Horses race to keep devils away in Nepalese capital

Dedicated team of soldiers spend three months preparing animals for the centuries-old tradition

Niranjan Shrestha
Sunday 07 April 2019 17:16
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Nepali mounted soldiers perform as they take part in the Ghode Jatra (horse race) festival in Kathmandu on April 5, 2019
Nepali mounted soldiers perform as they take part in the Ghode Jatra (horse race) festival in Kathmandu on April 5, 2019

Nepal's president, top officials and diplomats gathered recently at army grounds in central Kathmandu for an annual horse festival that marks the slaying of the Hindu Gurumapa demon.

Soldiers race the horses and show off warfare techniques believed to keep devil spirits away through the pounding of the horses' hooves.

A dedicated team of soldiers spends three months preparing the animals for the Ghode Jatra festival.

According to a centuries-old tradition, people raced horses before worshipping gods with offerings of food and flowers under a tree.

It has been 169 years since a Nepalese king designated the army to perform the festival rituals.

At the Nepal Cavalry grounds, located on the former site of the royal palace in Kathmandu, Nepal's capital, riders spend months bonding with the horses.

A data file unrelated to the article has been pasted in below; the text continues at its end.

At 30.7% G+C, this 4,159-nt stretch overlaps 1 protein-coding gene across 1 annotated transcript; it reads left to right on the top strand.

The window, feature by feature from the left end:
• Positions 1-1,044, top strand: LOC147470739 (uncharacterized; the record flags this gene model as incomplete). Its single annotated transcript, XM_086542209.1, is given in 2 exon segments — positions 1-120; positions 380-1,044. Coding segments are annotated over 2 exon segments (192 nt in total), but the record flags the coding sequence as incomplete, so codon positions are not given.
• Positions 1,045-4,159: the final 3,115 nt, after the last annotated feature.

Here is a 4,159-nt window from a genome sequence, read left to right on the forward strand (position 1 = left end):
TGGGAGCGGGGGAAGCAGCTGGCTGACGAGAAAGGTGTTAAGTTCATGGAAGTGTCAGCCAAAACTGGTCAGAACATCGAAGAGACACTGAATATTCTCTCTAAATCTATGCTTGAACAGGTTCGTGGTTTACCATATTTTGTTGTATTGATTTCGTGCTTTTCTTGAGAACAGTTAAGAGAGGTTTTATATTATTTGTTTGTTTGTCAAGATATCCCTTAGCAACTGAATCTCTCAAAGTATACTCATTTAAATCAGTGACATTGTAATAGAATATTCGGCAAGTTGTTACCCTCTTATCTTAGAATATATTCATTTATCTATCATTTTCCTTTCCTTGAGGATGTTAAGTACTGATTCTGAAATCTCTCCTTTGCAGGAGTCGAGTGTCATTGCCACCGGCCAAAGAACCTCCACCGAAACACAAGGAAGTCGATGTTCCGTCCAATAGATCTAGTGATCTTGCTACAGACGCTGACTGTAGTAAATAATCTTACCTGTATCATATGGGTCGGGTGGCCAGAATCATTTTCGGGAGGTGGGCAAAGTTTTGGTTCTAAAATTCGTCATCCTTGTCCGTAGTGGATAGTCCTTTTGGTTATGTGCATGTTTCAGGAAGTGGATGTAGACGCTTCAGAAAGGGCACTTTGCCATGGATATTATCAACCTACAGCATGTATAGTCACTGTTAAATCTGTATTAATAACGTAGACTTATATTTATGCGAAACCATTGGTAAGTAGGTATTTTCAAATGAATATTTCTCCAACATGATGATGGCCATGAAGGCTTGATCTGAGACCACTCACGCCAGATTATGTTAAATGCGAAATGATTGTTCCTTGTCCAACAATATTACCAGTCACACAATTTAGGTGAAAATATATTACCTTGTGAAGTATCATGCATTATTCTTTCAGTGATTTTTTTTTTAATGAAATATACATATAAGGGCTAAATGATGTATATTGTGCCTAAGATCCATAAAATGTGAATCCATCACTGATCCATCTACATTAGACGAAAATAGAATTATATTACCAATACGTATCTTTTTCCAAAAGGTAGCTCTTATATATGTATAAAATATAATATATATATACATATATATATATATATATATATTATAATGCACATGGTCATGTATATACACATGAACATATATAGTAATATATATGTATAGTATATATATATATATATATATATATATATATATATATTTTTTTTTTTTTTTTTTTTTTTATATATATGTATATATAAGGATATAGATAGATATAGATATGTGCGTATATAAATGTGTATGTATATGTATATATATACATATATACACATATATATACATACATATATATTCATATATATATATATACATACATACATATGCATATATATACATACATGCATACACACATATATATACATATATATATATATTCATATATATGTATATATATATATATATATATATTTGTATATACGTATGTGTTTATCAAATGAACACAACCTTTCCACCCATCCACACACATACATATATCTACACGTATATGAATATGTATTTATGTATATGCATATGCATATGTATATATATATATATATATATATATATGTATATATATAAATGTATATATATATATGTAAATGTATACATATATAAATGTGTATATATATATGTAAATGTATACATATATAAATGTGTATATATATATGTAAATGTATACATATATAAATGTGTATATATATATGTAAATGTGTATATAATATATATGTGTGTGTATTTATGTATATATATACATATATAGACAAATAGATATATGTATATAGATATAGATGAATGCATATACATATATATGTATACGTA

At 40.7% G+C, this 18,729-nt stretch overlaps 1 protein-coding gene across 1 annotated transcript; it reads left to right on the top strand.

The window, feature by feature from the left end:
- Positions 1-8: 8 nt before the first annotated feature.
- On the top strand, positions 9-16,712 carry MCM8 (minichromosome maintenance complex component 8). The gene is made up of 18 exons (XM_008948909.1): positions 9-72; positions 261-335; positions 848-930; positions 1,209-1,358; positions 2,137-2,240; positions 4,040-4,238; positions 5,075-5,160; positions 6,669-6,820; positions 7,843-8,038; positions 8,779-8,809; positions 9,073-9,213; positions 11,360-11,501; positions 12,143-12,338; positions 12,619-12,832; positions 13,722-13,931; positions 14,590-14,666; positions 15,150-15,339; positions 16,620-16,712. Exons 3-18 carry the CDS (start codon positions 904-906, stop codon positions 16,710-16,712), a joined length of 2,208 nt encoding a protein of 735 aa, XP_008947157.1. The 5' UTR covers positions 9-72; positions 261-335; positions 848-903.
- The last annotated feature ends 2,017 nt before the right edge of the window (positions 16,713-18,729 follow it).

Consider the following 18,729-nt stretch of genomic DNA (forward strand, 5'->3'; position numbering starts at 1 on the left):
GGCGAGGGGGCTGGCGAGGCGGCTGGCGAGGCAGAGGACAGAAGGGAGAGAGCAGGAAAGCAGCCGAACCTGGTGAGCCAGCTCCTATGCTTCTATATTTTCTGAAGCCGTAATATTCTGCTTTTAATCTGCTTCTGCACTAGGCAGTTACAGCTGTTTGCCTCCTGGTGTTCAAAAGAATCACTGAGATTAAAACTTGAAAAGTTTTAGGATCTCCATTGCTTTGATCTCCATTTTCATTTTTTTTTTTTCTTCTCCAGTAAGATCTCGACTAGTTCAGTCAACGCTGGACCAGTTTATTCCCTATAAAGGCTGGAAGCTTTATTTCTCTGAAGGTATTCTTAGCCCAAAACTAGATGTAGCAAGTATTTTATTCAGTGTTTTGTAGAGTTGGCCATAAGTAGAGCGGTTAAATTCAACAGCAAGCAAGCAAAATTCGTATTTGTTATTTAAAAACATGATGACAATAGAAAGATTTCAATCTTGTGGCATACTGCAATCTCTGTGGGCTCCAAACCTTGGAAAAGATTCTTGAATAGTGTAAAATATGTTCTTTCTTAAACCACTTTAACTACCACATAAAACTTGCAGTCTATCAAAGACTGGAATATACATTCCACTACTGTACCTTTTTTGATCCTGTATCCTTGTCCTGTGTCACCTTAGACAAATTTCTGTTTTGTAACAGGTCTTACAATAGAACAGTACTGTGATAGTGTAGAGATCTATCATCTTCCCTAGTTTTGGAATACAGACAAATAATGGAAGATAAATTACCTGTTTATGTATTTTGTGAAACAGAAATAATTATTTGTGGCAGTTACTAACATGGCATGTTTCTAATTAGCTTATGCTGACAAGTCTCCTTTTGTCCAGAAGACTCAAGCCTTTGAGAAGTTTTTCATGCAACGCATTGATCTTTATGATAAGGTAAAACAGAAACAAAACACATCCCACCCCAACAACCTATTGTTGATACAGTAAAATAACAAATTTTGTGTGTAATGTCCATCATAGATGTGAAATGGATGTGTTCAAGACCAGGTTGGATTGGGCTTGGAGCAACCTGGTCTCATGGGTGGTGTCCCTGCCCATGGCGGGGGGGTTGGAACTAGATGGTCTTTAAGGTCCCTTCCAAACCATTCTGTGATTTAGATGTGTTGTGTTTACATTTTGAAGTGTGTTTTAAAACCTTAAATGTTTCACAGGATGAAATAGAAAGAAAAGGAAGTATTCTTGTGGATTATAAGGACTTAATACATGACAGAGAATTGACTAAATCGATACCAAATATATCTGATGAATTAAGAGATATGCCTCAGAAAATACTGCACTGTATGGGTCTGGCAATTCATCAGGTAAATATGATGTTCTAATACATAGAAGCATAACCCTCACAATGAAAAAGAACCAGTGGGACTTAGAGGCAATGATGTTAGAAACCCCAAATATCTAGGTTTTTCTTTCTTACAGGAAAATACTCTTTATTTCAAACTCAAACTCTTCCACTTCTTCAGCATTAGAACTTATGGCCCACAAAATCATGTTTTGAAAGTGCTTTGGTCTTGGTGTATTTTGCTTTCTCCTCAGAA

There are 106 horses at the cavalry and more than 200 soldiers take care of them.

Every day, the soldiers bathe, groom and feed the horses, which are raced and tested to check their skills and ability.

Captain Ram Shrestha of the Nepal Cavalry likened horses to children: "If you love them, they will love you back, but if you abuse them, they will hit back like a bad child."

On the day of the festival, the uniformed riders race the horses on tracks, and show off skills like picking up objects with spears while riding at high speeds.

Meanwhile, the most powerful members of Nepal's government and foreign diplomats cheer them on.

A child revered as the Hindu Living Goddess Kumari is carried out of the palace temple and brought to watch the horse festival.

Away from the cavalry grounds, the Newar community — an indigenous group from Kathmandu — worships the gods and feasts with friends, families and community.

Associated Press

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